Microsoft has announced a major reorganisation of its business, designed at being more coordinated and nimble across the company. But can the gamble pay off?
Steve Ballmer sent out the full details (opens in new tab) of the shake-up in an email to employees and one thing is for sure - this has to be Ballmer's final throw of the dice.
Despite the strategy making sense - more on that shortly - you have to think its ultimate success lies with Ballmer. He badly needs to prove himself again or leave.
Why? It's worth remembering that Ballmer was the guy who said the iPhone wouldn't get "any significant market share" and made Microsoft seriously late to the phone and tablet party. Add in the lukewarm reaction to and sales of Windows 8, you do wonder if it's time that Microsoft moved on to move up.
But aside from the fact Ballmer is staying, there appear to be zero redundancies at present and most management are simply having a reshuffle, the key change is that Microsoft's "strategy will focus on creating a family of devices and services" rather than its old Bill Gates-era adage that Microsoft was a "software and services" company.
Expect more hardware like Microsoft Surface and Xbox One and less overall focus on traditional desktop software like Windows and Office - the traditional cash cows.
Another key change is that all operating system work is now under the same business unit led by former Windows Phone head Terry Myerson – meaning that the Xbox OS, Windows and Windows Phone are all under the same roof. It's hardly surprising this is the case – all now share a common Windows core based on Windows NT. The other key divisions are Applications and Services, Devices and Studios (including Xbox One, Surface and periperals) and Cloud and Enterprise.
In the latter group, Office has now been lumped in with Bing, Skype and other cloud-centric services. There is also little division between the consumer and business-orientated parts of the company.
The goal here is to get previously disparate parts of the company working together and able to react to market conditions faster. There has been a lot of common work between the operating systems thus far, but it's not been enough and teams such as those in Online Services have been too far removed from those in the Windows group.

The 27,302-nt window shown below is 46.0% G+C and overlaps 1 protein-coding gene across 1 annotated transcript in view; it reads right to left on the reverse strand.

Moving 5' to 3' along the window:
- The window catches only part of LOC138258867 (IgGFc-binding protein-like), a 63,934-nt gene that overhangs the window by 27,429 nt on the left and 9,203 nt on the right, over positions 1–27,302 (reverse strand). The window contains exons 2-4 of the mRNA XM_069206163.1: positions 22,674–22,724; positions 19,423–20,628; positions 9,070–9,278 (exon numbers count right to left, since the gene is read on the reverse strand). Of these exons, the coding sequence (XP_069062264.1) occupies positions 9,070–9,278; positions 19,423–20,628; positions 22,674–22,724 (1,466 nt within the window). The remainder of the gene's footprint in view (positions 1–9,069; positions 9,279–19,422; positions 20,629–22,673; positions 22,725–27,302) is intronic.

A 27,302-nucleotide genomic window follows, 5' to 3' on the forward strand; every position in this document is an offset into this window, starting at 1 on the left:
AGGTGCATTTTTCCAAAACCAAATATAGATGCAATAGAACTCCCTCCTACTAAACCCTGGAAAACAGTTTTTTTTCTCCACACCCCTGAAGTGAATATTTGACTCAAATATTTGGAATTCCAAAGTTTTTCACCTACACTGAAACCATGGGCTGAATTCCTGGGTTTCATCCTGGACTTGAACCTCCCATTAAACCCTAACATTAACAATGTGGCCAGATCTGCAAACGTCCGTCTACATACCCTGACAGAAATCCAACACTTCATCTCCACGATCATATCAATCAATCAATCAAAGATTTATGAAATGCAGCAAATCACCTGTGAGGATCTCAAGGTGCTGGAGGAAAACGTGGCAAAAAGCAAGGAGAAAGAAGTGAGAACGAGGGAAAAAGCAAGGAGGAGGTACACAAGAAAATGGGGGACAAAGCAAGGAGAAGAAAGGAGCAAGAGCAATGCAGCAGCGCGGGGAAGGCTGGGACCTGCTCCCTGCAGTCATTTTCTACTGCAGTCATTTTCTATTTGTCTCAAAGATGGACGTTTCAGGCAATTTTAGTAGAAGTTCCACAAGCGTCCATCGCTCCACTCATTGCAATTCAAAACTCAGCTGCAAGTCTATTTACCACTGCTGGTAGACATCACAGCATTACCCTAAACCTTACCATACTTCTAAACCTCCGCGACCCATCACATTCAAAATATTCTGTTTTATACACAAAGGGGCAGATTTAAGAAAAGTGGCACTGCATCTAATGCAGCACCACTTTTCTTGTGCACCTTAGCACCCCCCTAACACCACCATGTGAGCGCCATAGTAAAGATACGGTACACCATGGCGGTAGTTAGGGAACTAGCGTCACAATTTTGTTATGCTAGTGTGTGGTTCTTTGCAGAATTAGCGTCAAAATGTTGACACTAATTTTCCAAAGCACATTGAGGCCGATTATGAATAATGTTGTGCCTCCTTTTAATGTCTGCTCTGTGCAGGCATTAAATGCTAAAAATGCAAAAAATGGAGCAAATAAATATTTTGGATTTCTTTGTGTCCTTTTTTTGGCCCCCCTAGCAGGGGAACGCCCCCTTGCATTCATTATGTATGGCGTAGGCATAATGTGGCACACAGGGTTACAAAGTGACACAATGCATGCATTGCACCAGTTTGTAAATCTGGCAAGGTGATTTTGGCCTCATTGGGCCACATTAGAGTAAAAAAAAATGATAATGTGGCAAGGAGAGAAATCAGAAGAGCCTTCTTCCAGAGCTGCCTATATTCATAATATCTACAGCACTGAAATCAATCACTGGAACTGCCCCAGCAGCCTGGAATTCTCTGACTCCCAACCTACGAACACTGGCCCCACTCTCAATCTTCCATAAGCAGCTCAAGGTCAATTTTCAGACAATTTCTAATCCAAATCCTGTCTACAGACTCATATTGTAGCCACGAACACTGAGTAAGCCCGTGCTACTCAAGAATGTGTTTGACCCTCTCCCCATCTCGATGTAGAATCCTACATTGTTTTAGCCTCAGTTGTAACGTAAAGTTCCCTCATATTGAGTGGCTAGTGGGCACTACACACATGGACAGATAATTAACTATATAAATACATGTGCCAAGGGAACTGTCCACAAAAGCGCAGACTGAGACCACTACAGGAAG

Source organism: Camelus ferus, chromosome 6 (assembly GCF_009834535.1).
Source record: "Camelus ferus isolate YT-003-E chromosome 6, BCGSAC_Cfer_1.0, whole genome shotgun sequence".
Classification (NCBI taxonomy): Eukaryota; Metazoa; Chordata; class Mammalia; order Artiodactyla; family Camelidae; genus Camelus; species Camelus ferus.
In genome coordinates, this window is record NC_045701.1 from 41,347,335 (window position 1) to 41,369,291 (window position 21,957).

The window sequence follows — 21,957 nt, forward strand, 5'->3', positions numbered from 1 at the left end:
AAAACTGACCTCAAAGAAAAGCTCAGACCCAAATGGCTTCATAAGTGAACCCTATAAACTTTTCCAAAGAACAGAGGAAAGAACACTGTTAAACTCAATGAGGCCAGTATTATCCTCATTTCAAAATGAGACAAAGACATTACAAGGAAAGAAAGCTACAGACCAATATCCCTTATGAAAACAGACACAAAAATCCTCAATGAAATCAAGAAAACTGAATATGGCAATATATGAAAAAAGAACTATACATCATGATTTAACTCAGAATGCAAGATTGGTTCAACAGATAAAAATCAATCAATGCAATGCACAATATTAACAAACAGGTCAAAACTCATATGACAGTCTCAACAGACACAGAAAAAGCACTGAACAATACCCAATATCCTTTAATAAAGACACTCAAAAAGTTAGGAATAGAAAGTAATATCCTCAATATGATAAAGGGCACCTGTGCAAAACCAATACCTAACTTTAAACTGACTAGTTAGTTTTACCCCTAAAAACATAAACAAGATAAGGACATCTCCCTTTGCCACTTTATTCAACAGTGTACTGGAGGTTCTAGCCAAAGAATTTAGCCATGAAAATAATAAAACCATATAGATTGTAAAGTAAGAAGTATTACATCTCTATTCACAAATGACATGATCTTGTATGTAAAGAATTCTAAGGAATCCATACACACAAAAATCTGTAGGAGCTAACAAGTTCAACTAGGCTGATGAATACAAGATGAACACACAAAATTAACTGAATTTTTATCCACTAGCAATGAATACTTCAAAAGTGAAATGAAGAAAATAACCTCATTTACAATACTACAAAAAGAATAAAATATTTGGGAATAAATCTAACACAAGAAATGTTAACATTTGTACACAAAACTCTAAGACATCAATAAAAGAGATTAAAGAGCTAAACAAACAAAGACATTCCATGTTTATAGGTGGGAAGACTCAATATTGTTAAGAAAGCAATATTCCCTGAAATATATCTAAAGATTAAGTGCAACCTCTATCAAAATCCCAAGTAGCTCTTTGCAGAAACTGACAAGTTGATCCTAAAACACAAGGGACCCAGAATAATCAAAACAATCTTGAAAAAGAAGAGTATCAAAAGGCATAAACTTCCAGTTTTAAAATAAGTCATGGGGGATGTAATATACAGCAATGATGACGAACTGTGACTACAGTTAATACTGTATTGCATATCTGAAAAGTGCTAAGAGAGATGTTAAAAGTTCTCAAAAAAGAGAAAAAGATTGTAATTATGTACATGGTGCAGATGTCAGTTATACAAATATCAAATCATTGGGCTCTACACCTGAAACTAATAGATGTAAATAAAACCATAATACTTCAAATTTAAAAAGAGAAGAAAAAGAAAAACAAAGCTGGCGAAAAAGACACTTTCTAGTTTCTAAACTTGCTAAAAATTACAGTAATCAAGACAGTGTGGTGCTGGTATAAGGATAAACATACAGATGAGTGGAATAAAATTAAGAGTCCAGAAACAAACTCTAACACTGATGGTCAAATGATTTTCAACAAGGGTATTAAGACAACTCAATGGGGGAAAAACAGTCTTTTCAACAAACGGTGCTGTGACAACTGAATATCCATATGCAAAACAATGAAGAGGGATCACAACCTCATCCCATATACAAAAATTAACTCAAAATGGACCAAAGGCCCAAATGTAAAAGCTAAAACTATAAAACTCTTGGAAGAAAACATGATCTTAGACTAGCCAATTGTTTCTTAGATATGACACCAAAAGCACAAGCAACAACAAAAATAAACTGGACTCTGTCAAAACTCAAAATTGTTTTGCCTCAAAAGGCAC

Microsoft's goal is to use even more common technologies and services in an expedited way for the benefit of more of the company, rather than everything being housed in separate vertical units. Microsoft needs to arrive here, and not least, as Ballmer himself notes, the game has changed, with Microsoft's "form of delivery shifts to a broader set of devices and services versus packaged software."
Google may be the next Microsoft – believe us when we say we believe Google is becoming more corporate every day – but it is still better able to judge when products are ripe for launch and, crucially, when they are ready for a cull.
Righting the wrongs
But moreover, Microsoft has to hope this restructure solves its key problem - that it has continually failed to get its products and services working in the seamless way that seems to come so easily to Google and Apple hardware, software and online offerings and has for so long been sorely lacking from much Microsoft thinking.
Key decisions like Hotmail becoming Windows Live Hotmail becoming Outlook.com (the latter is a consumer product named after a business app) have reeked of long-term indecision and lack of focus. Do you have a Windows Live Account or a Microsoft Account? Why doesn't the Windows 8 Skype app work very well with Windows 8? Who at Microsoft thought it was a good idea to prevent game sharing on Xbox One? Why do we own a bit of Facebook yet there's no Facebook app for Windows 8? All that kind of stuff.
So getting everything working better together is the Holy Grail that Microsoft is hoping to find with this restructure. It has the technology and know-how, it just needs to put everything together.
So while "One Microsoft" may be pure cheese, the key idea is sound. It's also absolutely crucial to the success of the company in an age when Microsoft can no longer be totally reliant on sales of Windows and Office.